September 20, 2004
$200,000 gift from Professor Jean Langenheim establishes graduate fellowship
in plant ecology and evolution
By Tim Stephens
Jean Langenheim, professor emerita of ecology and evolutionary biology, has
been studying plant ecology and evolution for 60 years. Now she is giving financial
support to a new generation of graduate students in her field through an endowed
The Jean H. Langenheim Graduate Fellowship in Plant Ecology
and Evolution, funded by Langenheim's gift of $200,000 to the
UCSC Foundation, will be available to graduate students in the
Departments of Ecology and Evolutionary Biology and Environmental
Langenheim, an eminent plant ecologist, said the gift had long been part of
her plans for her estate, but she decided to make it now because recent cuts
in state funding and increases in student tuition and fees have made support
for graduate students a critical issue for the campus.
"I wanted to do it now because this is such a critical time for graduate
student funding," Langenheim said.
Because the endowment needs to grow for at least one year to begin generating
funds for fellowships, Langenheim has made an additional gift of $8,650 to ensure
that the fellowship can be awarded to a student for the 2004-05 academic year.
Langenheim's gifts add to a long history of philanthropic contributions from
her to the campus, said Sarah Schuster, assistant director of development for
physical and biological sciences.
"I simply decided to support the field in which I have been doing research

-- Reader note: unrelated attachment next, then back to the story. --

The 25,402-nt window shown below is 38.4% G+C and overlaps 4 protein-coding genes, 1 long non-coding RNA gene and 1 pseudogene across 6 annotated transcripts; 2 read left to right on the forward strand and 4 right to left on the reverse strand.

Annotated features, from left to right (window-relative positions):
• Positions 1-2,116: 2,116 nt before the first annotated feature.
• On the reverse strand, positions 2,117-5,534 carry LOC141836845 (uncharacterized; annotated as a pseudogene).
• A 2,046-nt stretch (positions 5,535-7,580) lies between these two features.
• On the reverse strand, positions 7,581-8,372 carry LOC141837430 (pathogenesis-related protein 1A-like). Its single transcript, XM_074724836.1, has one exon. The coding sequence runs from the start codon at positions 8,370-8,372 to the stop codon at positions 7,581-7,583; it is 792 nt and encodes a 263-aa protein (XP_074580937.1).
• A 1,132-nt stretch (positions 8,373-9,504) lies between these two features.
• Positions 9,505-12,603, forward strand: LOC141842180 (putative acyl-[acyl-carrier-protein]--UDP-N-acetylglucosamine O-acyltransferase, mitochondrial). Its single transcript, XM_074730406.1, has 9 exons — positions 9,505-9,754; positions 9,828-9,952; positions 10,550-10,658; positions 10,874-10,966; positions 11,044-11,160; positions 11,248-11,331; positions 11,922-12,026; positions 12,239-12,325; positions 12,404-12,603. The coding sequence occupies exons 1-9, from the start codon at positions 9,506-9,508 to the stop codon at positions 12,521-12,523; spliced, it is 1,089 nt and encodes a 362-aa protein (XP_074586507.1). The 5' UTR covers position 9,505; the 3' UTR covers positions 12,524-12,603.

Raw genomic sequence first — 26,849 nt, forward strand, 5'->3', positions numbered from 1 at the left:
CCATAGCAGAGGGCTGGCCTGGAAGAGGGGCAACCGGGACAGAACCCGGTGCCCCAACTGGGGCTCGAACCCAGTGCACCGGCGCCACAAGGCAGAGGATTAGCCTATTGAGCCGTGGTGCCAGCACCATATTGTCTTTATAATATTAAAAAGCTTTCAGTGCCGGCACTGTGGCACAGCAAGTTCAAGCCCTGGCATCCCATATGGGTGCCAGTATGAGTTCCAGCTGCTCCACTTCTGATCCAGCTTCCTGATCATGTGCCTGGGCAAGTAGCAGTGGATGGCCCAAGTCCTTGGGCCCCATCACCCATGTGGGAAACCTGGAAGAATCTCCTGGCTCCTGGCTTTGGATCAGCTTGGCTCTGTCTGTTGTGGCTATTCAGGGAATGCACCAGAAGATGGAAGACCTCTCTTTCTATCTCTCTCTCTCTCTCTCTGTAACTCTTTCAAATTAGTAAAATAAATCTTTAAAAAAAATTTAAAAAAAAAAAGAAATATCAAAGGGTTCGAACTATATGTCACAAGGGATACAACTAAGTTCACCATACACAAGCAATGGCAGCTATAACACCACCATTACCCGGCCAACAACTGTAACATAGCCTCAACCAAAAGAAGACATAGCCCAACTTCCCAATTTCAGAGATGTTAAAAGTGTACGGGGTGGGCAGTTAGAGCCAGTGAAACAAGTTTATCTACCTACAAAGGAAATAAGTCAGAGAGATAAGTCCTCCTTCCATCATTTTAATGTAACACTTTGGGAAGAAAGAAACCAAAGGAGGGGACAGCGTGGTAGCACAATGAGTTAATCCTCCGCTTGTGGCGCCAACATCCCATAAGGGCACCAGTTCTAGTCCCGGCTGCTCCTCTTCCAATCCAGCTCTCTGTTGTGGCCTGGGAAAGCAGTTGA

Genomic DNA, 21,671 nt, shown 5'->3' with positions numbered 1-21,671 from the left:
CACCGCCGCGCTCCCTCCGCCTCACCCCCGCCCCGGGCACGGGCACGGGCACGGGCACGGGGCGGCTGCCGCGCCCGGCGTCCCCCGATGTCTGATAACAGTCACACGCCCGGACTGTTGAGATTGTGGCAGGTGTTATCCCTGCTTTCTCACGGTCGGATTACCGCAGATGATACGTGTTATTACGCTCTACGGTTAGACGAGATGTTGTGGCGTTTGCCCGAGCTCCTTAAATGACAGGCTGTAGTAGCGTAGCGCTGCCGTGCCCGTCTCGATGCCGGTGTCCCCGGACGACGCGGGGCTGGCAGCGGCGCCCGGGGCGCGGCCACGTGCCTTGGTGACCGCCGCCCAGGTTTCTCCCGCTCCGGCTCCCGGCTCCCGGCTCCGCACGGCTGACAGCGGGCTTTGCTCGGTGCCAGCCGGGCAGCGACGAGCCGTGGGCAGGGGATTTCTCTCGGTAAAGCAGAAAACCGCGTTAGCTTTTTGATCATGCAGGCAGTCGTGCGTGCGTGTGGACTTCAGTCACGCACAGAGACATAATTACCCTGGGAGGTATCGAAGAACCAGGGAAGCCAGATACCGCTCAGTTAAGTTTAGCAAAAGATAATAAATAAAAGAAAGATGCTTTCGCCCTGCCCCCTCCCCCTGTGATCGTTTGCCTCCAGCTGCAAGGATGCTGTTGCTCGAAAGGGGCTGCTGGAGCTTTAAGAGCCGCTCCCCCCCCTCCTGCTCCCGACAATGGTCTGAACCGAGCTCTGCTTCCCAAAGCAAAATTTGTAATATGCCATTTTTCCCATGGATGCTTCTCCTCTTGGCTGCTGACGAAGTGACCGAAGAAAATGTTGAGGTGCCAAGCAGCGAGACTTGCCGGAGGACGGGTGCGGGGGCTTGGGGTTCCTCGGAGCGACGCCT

for so long," Langenheim said. "It actually surprised me to look back
and realize that it has been 60 years since I took my first courses in plant
Since joining the UCSC faculty in 1966, Langenheim has overseen the work of
41 graduate students as an adviser or coadviser. She said UCSC is a wonderful
place for botanical research. The UCSC Arboretum, the Center for Agroecology
& Sustainable Food Systems, and the Natural Reserve System all offer excellent
resources and opportunities for studying the ecology and evolution of plants.
The campus has a strong tradition of research in the plant sciences by faculty
and students, who have done extensive research not only in California but throughout
the world, especially in the tropics, Langenheim said.
The fellowship is intended to support graduate students with a broad range
of interests within the general area of terrestrial plant ecology and evolution.
How plants adapt to their environment, how they have coevolved with other organisms,
the effects of global warming on plants, and the development of sustainable
management practices for both natural and agricultural ecosystems are among
the many possible areas of study that would be eligible for support.
Langenheim is renowned for her investigations of plant resins and amber. She
wrote the authoritative book on the subject, Plant Resins: Chemistry, Evolution,
Ecology, and Ethnobotany, published by Timber Press in 2003. The book was
recently awarded the 2004 Klinger Book Award from the Society for Economic Botany.
Langenheim has served as the president of the Association for Tropical Biology,
the Ecological Society of America, the International Society of Chemical Ecology,
and the Society for Economic Botany. She also represented UC on the board of
directors for and was academic vice president of the Organization for Tropical
Studies. She has traveled throughout the world in the course of her research,
studying tropical trees as well as redwoods and other Pacific Coast plants.
Langenheim remains active in research and continues to supervise graduate students
Return to Front Page